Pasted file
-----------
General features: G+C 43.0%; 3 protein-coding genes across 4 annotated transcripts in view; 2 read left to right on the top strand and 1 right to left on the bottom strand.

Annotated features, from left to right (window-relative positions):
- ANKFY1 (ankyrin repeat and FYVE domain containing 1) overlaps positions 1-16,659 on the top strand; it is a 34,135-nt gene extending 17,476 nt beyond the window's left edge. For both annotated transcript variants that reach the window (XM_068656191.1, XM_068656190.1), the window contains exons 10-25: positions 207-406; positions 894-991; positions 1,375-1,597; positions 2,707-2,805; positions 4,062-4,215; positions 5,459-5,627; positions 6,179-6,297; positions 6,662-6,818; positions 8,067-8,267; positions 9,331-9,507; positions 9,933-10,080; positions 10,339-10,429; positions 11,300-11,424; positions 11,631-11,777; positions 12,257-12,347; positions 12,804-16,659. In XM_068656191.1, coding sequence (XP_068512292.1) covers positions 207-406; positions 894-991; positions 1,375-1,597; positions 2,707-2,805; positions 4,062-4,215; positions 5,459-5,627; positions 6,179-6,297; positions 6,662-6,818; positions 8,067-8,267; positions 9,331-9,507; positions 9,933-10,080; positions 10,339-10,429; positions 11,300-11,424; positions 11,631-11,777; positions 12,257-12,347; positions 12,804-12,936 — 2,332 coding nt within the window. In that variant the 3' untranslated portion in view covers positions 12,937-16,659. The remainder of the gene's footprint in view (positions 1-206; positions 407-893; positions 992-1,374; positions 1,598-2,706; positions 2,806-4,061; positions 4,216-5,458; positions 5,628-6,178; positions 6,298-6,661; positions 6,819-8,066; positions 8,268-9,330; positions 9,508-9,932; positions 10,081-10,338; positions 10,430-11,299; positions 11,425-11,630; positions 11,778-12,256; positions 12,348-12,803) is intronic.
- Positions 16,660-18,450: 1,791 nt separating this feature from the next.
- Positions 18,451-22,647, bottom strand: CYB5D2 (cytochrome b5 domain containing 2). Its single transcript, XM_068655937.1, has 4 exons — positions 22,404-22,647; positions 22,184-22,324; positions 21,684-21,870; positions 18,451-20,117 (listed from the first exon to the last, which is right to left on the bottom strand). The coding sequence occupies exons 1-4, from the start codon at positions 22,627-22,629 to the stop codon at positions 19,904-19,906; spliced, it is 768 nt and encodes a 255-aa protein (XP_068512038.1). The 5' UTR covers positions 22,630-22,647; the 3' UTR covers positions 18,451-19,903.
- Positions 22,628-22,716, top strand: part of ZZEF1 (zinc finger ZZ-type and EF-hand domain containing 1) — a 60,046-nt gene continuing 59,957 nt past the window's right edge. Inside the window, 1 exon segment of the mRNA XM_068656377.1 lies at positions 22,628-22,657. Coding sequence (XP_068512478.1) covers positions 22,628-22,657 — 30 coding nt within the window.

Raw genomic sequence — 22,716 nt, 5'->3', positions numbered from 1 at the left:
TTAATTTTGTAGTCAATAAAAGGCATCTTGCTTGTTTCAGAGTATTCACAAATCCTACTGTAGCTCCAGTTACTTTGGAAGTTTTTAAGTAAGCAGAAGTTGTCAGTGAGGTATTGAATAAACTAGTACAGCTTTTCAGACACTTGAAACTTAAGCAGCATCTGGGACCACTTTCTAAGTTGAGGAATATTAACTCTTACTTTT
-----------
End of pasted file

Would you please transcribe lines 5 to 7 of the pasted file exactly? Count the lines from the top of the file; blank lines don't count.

- Positions 18,451-22,647, bottom strand: CYB5D2 (cytochrome b5 domain containing 2). Its single transcript, XM_068655937.1, has 4 exons — positions 22,404-22,647; positions 22,184-22,324; positions 21,684-21,870; positions 18,451-20,117 (listed from the first exon to the last, which is right to left on the bottom strand). The coding sequence occupies exons 1-4, from the start codon at positions 22,627-22,629 to the stop codon at positions 19,904-19,906; spliced, it is 768 nt and encodes a 255-aa protein (XP_068512038.1). The 5' UTR covers positions 22,630-22,647; the 3' UTR covers positions 18,451-19,903.
- Positions 22,628-22,716, top strand: part of ZZEF1 (zinc finger ZZ-type and EF-hand domain containing 1) — a 60,046-nt gene continuing 59,957 nt past the window's right edge. Inside the window, 1 exon segment of the mRNA XM_068656377.1 lies at positions 22,628-22,657. Coding sequence (XP_068512478.1) covers positions 22,628-22,657 — 30 coding nt within the window.

Raw genomic sequence — 22,716 nt, 5'->3', positions numbered from 1 at the left: